Iowa has lost about 20 million chickens that lay eggs for food, while Minnesota has lost more than eight million turkeys
DES MOINES, Iowa—Bird flu could cost nearly $1 billion in the economies of the two central states hardest hit, Minnesota and Iowa, agricultural economists said May 18, and the virus is still spreading.
Iowa, the leading U.S. egg producer, has lost about 20 million chickens that lay eggs for food use, more than a third of the total. Minnesota, the top turkey state has lost more than 8 million birds.
So far the U. S. Department of Agriculture has confirmed the bird flu has claimed nearly 37 million birds in 15 states but the number is significantly larger because additional farms in Iowa and Minnesota recently discovered are not yet on the list. The figures include birds killed by the virus as well as those killed to prevent its spread.
On Saturday, Rembrandt Foods announced that chickens at its second farm, an egg facility in Minnesota had tested positive for the virus. About 2 million chickens will be euthanized. The company, one of the largest egg producers in the U.S., had to destroy 5.5 million chickens on an Iowa farm after the flu turned up there last month.
“Avian Influenza is a challenge to not only the Rembrandt Foods’ business, but also its co-workers, customers, the communities in which it operates, and to the widespread industry as a whole,” Jonathan Spurway, a company spokesman, said in a statement.
Minnesota’s estimated loss of nearly $310 million in poultry production includes sales losses to feed suppliers, trucking companies, and processing plants, said Brigid Tuck, a senior economic impact analyst with the University of Minnesota in Mankato.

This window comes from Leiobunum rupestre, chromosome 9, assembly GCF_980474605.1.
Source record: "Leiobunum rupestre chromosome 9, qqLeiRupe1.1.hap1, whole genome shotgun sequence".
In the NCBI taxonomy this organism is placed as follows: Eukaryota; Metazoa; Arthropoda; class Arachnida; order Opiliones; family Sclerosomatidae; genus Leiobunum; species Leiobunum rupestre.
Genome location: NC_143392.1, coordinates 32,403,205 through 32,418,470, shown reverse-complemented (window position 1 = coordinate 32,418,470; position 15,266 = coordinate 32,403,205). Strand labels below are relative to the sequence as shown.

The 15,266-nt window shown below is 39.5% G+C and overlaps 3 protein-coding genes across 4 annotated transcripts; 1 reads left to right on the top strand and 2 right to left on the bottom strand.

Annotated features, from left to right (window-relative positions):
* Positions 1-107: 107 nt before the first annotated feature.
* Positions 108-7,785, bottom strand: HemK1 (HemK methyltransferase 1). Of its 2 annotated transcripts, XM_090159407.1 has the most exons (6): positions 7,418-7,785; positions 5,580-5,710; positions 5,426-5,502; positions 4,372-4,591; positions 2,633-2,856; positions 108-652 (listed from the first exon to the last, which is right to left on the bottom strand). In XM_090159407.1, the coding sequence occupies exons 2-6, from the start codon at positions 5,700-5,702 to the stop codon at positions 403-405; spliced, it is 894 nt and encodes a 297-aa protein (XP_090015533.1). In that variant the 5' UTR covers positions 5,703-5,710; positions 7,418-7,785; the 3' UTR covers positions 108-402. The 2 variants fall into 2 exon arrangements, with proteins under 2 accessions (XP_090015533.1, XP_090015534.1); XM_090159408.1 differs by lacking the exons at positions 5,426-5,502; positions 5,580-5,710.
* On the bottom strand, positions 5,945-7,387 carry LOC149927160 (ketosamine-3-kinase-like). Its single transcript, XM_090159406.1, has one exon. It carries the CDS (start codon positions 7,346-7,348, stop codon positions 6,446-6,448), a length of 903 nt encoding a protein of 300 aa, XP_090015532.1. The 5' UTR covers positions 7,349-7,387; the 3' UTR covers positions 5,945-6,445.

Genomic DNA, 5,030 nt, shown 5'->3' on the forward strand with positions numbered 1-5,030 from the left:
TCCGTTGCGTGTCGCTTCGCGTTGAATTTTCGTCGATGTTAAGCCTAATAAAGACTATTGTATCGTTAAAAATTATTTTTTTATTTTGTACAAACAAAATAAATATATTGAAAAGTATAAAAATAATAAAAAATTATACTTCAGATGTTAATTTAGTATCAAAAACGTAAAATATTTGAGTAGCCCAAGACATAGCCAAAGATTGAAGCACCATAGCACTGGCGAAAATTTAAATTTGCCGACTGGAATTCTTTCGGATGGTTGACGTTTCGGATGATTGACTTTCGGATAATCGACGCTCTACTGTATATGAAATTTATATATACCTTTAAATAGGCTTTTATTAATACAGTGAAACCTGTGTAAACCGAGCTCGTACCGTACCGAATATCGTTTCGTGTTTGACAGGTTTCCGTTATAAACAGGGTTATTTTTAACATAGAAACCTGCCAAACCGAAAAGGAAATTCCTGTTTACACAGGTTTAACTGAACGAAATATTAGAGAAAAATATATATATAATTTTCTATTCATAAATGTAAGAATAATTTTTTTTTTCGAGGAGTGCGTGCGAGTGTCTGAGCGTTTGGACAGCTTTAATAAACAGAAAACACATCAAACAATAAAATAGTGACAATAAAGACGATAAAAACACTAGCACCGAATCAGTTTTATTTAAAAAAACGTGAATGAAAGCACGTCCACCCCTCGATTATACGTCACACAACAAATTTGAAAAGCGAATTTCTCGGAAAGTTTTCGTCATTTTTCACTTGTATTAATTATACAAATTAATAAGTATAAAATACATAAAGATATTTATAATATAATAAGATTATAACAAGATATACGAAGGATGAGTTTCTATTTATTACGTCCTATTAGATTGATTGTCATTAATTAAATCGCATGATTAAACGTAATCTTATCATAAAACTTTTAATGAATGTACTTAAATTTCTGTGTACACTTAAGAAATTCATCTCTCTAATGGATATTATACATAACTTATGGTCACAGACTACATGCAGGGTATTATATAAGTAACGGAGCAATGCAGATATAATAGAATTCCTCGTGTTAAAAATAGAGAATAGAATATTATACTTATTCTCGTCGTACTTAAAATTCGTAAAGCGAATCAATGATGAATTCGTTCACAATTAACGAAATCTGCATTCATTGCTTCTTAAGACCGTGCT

The loss in sales of poultry alone is estimated at $114 million. The estimates were based on the bird losses as of last Monday.
“If the virus affects more farms, as we have seen since May 11, the impact levels will rise,” Tuck said.
In Iowa, the estimated economic loss from egg production is estimated at just over $600 million based on figures from Iowa State University economists using current estimates of dead chickens. Egg producers generate more than $2 billion a year in economic activity and the estimate is based on a loss of a third of the flock. Additional losses were reported Monday.
Other agriculture economists believe the economic losses for those two states could be even higher.
The economists said that the estimates are based on annual figures and the exact economic impact won’t be known until it’s determined how long it takes to declare barns virus-free and safe for restocking after birds are cleared out and facilities are disinfected.
“They are not going to come back all at once. It’s going to take one to two years for these layer facilities to be back into full production, it’s a gradual process,” said Maro Ibarburu, a business analyst at the Egg Industry Center at Iowa State University.
While agriculture economists compute financial losses for states hardest hit, the U.S. Department of Agriculture released a monthly report Monday that said national exports of turkey meat will fall 10 per cent, eggs about 1.5 per cent and even chicken meat exports will fall 6.8 per cent this year.
The broiler chicken industry, which provides chickens for meat, has not been directly hit by the of the bird flu virus that has mainly infected turkeys and egg-laying hens, but the export impact is due to national bans of all U.S. poultry products imposed by China, Russia and South Korea.